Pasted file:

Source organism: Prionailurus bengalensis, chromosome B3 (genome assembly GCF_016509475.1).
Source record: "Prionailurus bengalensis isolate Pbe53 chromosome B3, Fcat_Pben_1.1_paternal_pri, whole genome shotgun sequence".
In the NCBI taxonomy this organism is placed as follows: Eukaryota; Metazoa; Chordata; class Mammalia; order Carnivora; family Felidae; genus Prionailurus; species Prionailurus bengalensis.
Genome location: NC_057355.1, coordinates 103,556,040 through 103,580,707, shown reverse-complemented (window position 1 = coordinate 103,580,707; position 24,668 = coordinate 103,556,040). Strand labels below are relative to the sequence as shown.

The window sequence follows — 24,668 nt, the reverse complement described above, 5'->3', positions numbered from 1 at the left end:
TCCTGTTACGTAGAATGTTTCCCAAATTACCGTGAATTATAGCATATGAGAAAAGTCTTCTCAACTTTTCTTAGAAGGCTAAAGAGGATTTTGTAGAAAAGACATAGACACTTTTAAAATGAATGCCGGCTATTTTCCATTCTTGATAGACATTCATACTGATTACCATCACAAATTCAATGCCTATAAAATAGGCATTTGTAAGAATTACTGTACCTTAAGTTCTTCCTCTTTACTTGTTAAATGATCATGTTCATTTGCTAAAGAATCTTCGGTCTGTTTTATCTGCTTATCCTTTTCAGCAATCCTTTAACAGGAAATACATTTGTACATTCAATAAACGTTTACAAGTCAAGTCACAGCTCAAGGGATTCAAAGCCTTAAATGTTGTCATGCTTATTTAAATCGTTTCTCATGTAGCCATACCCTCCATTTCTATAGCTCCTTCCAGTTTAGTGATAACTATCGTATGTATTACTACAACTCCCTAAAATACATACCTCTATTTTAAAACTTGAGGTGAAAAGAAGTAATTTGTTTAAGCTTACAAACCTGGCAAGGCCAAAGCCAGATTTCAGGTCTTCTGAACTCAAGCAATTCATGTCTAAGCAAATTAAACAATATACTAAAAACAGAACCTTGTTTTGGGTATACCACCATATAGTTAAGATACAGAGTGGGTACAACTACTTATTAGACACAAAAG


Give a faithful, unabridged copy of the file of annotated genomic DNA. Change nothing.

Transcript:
Source organism: Prionailurus bengalensis, chromosome B3 (genome assembly GCF_016509475.1).
Source record: "Prionailurus bengalensis isolate Pbe53 chromosome B3, Fcat_Pben_1.1_paternal_pri, whole genome shotgun sequence".
In the NCBI taxonomy this organism is placed as follows: Eukaryota; Metazoa; Chordata; class Mammalia; order Carnivora; family Felidae; genus Prionailurus; species Prionailurus bengalensis.
Genome location: NC_057355.1, coordinates 103,556,040 through 103,580,707, shown reverse-complemented (window position 1 = coordinate 103,580,707; position 24,668 = coordinate 103,556,040). Strand labels below are relative to the sequence as shown.

The window sequence follows — 24,668 nt, the reverse complement described above, 5'->3', positions numbered from 1 at the left end:
TCCTGTTACGTAGAATGTTTCCCAAATTACCGTGAATTATAGCATATGAGAAAAGTCTTCTCAACTTTTCTTAGAAGGCTAAAGAGGATTTTGTAGAAAAGACATAGACACTTTTAAAATGAATGCCGGCTATTTTCCATTCTTGATAGACATTCATACTGATTACCATCACAAATTCAATGCCTATAAAATAGGCATTTGTAAGAATTACTGTACCTTAAGTTCTTCCTCTTTACTTGTTAAATGATCATGTTCATTTGCTAAAGAATCTTCGGTCTGTTTTATCTGCTTATCCTTTTCAGCAATCCTTTAACAGGAAATACATTTGTACATTCAATAAACGTTTACAAGTCAAGTCACAGCTCAAGGGATTCAAAGCCTTAAATGTTGTCATGCTTATTTAAATCGTTTCTCATGTAGCCATACCCTCCATTTCTATAGCTCCTTCCAGTTTAGTGATAACTATCGTATGTATTACTACAACTCCCTAAAATACATACCTCTATTTTAAAACTTGAGGTGAAAAGAAGTAATTTGTTTAAGCTTACAAACCTGGCAAGGCCAAAGCCAGATTTCAGGTCTTCTGAACTCAAGCAATTCATGTCTAAGCAAATTAAACAATATACTAAAAACAGAACCTTGTTTTGGGTATACCACCATATAGTTAAGATACAGAGTGGGTACAACTACTTATTAGACACAAAAG